By Jason Hidalgo, Reno Gazette-Journal
RENO, Nev. -- After beingheld in limbo by the government shutdown, a potentially life-saving transplant for a teenager with a rare genetic condition is back on track.
Austin Trowbridge's family found itself thrust in the national spotlight after the shutdown put the brakes on a bone marrow procedure for the 17-year-old.
Austin suffers from myelodysplastic syndrome, or "pre-leukemia," a rare genetic condition that causes improper blood cell development and eventual bone marrow failure.
The same condition claimed the life of his older brother, Eric, in 2008.
Austin was supposed to get a marrow transplant in November as part of a clinical trial at the National Institutes of Health. The shutdown put the procedure on hold.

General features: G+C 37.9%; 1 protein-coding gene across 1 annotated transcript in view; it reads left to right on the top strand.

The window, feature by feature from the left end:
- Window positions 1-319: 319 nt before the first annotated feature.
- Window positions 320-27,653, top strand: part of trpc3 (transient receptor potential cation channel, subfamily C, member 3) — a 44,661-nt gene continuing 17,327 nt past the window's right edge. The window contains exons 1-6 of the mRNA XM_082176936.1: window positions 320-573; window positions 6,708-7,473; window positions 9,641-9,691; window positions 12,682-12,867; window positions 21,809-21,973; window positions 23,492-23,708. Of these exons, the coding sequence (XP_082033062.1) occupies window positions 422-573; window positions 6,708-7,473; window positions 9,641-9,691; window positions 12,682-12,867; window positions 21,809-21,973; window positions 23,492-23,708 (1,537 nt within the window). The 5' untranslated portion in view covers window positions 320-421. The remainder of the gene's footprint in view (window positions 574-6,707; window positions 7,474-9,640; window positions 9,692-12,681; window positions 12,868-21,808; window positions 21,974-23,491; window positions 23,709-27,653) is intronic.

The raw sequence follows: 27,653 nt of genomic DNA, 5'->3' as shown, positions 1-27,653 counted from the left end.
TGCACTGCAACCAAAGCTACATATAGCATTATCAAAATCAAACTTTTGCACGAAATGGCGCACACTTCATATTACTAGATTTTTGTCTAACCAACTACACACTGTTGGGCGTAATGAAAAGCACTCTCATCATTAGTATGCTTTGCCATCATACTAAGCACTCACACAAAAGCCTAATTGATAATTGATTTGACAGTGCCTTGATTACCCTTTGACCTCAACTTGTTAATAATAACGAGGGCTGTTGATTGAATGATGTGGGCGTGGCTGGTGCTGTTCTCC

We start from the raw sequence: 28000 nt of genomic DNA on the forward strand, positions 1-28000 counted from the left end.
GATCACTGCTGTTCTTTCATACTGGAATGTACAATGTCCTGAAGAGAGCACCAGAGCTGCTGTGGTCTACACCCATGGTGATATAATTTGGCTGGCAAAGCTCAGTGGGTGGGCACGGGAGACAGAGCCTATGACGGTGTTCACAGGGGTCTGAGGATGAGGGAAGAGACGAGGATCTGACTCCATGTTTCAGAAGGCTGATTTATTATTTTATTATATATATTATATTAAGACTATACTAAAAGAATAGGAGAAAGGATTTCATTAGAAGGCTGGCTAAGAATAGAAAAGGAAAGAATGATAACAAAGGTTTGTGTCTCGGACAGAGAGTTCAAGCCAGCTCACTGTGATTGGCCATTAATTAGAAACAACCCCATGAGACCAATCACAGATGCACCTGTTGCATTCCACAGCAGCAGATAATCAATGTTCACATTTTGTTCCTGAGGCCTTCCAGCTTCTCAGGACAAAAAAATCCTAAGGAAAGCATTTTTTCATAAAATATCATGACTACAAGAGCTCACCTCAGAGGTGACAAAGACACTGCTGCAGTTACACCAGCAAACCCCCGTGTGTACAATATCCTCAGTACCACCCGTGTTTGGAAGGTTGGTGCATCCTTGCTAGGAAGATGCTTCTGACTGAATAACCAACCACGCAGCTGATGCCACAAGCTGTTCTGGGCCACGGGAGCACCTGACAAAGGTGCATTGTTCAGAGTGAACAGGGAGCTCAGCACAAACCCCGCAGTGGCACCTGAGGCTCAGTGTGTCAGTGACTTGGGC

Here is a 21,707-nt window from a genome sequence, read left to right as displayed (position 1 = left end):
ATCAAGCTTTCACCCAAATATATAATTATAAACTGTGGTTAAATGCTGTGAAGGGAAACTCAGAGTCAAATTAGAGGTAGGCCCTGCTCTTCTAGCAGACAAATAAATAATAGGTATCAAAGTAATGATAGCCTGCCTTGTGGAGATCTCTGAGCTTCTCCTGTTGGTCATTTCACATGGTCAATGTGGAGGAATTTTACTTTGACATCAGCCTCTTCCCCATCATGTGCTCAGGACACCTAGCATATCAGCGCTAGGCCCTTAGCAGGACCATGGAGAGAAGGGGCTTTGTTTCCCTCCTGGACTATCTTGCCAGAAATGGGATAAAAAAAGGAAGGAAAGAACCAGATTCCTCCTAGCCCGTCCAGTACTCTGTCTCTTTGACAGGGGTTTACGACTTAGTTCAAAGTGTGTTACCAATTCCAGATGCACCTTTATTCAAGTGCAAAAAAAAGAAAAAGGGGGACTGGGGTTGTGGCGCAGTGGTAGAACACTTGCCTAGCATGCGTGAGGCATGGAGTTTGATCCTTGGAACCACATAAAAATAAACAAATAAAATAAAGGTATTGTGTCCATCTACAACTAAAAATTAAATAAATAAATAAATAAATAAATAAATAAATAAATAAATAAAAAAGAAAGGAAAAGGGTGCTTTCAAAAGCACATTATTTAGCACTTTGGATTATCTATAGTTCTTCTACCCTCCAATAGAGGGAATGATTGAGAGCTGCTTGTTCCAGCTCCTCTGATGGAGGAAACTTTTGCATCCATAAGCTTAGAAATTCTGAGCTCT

After a Reno Gazette-Journal article about Austin's situation, the family's story was picked up by national media such as USA Today and NBC's "Nightly News."
Since the story, the family got word from the NIH that it identified funding for Austin's surgery and will start looking for matching donors.
The family has not been given a date for the procedure but will get updates from the NIH every couple of weeks, said Austin's father, George Trowbridge.
Meanwhile, as lawmakers worked late Wednesday to approve a deal that would end the partial government shutdown, George Trowbridge reacted to the news.
"It looks to me like they're just putting a Band-Aid on it and we'll be going through the same theatrics after the holidays," Trowbridge said. "Common sense would dictate that they wouldn't want to go through this circus again and again."